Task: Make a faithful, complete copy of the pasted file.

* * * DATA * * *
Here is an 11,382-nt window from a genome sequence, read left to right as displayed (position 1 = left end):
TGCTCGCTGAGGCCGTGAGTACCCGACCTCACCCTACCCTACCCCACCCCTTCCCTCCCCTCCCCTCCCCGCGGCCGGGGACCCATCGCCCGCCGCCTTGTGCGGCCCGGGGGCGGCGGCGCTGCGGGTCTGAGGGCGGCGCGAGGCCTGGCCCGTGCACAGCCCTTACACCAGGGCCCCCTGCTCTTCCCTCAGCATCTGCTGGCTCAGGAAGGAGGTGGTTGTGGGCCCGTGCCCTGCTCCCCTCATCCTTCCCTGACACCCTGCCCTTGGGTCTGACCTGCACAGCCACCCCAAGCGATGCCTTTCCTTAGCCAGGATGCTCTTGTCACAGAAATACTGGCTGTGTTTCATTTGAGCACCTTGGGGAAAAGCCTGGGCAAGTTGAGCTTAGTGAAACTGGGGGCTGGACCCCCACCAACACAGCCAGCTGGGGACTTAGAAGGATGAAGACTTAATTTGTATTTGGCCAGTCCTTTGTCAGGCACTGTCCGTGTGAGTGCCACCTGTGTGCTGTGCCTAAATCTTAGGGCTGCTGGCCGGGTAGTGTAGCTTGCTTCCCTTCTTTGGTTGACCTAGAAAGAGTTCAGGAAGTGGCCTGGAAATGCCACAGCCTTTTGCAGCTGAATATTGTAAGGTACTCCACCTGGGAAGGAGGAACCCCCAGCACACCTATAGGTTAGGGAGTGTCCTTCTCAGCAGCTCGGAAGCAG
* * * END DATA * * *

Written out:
Here is an 11,382-nt window from a genome sequence, read left to right as displayed (position 1 = left end):
TGCTCGCTGAGGCCGTGAGTACCCGACCTCACCCTACCCTACCCCACCCCTTCCCTCCCCTCCCCTCCCCGCGGCCGGGGACCCATCGCCCGCCGCCTTGTGCGGCCCGGGGGCGGCGGCGCTGCGGGTCTGAGGGCGGCGCGAGGCCTGGCCCGTGCACAGCCCTTACACCAGGGCCCCCTGCTCTTCCCTCAGCATCTGCTGGCTCAGGAAGGAGGTGGTTGTGGGCCCGTGCCCTGCTCCCCTCATCCTTCCCTGACACCCTGCCCTTGGGTCTGACCTGCACAGCCACCCCAAGCGATGCCTTTCCTTAGCCAGGATGCTCTTGTCACAGAAATACTGGCTGTGTTTCATTTGAGCACCTTGGGGAAAAGCCTGGGCAAGTTGAGCTTAGTGAAACTGGGGGCTGGACCCCCACCAACACAGCCAGCTGGGGACTTAGAAGGATGAAGACTTAATTTGTATTTGGCCAGTCCTTTGTCAGGCACTGTCCGTGTGAGTGCCACCTGTGTGCTGTGCCTAAATCTTAGGGCTGCTGGCCGGGTAGTGTAGCTTGCTTCCCTTCTTTGGTTGACCTAGAAAGAGTTCAGGAAGTGGCCTGGAAATGCCACAGCCTTTTGCAGCTGAATATTGTAAGGTACTCCACCTGGGAAGGAGGAACCCCCAGCACACCTATAGGTTAGGGAGTGTCCTTCTCAGCAGCTCGGAAGCAG